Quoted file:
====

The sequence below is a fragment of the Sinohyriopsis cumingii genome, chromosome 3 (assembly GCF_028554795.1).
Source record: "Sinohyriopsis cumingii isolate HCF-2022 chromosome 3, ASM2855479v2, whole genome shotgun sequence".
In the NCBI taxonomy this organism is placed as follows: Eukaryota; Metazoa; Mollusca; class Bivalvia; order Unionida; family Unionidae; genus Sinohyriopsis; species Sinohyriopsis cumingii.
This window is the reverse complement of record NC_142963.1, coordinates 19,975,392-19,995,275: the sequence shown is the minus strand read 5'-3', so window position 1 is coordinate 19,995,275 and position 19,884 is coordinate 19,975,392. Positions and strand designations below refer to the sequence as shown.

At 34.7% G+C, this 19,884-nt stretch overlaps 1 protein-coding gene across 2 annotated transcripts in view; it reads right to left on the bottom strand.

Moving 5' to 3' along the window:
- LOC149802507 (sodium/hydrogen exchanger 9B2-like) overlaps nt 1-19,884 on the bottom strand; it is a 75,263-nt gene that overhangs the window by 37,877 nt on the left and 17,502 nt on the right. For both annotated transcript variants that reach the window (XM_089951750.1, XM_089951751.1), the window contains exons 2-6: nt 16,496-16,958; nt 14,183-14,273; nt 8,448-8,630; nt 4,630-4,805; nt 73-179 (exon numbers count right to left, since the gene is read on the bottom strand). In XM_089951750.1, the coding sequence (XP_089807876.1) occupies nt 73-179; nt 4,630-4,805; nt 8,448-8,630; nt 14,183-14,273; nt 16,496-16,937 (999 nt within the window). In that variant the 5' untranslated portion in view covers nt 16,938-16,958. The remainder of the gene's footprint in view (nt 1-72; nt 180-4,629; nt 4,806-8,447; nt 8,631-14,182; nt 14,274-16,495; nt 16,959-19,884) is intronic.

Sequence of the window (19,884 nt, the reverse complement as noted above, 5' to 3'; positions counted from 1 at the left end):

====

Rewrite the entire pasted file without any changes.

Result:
The sequence below is a fragment of the Sinohyriopsis cumingii genome, chromosome 3 (assembly GCF_028554795.1).
Source record: "Sinohyriopsis cumingii isolate HCF-2022 chromosome 3, ASM2855479v2, whole genome shotgun sequence".
In the NCBI taxonomy this organism is placed as follows: Eukaryota; Metazoa; Mollusca; class Bivalvia; order Unionida; family Unionidae; genus Sinohyriopsis; species Sinohyriopsis cumingii.
This window is the reverse complement of record NC_142963.1, coordinates 19,975,392-19,995,275: the sequence shown is the minus strand read 5'-3', so window position 1 is coordinate 19,995,275 and position 19,884 is coordinate 19,975,392. Positions and strand designations below refer to the sequence as shown.

At 34.7% G+C, this 19,884-nt stretch overlaps 1 protein-coding gene across 2 annotated transcripts in view; it reads right to left on the bottom strand.

Moving 5' to 3' along the window:
- LOC149802507 (sodium/hydrogen exchanger 9B2-like) overlaps nt 1-19,884 on the bottom strand; it is a 75,263-nt gene that overhangs the window by 37,877 nt on the left and 17,502 nt on the right. For both annotated transcript variants that reach the window (XM_089951750.1, XM_089951751.1), the window contains exons 2-6: nt 16,496-16,958; nt 14,183-14,273; nt 8,448-8,630; nt 4,630-4,805; nt 73-179 (exon numbers count right to left, since the gene is read on the bottom strand). In XM_089951750.1, the coding sequence (XP_089807876.1) occupies nt 73-179; nt 4,630-4,805; nt 8,448-8,630; nt 14,183-14,273; nt 16,496-16,937 (999 nt within the window). In that variant the 5' untranslated portion in view covers nt 16,938-16,958. The remainder of the gene's footprint in view (nt 1-72; nt 180-4,629; nt 4,806-8,447; nt 8,631-14,182; nt 14,274-16,495; nt 16,959-19,884) is intronic.

Sequence of the window (19,884 nt, the reverse complement as noted above, 5' to 3'; positions counted from 1 at the left end):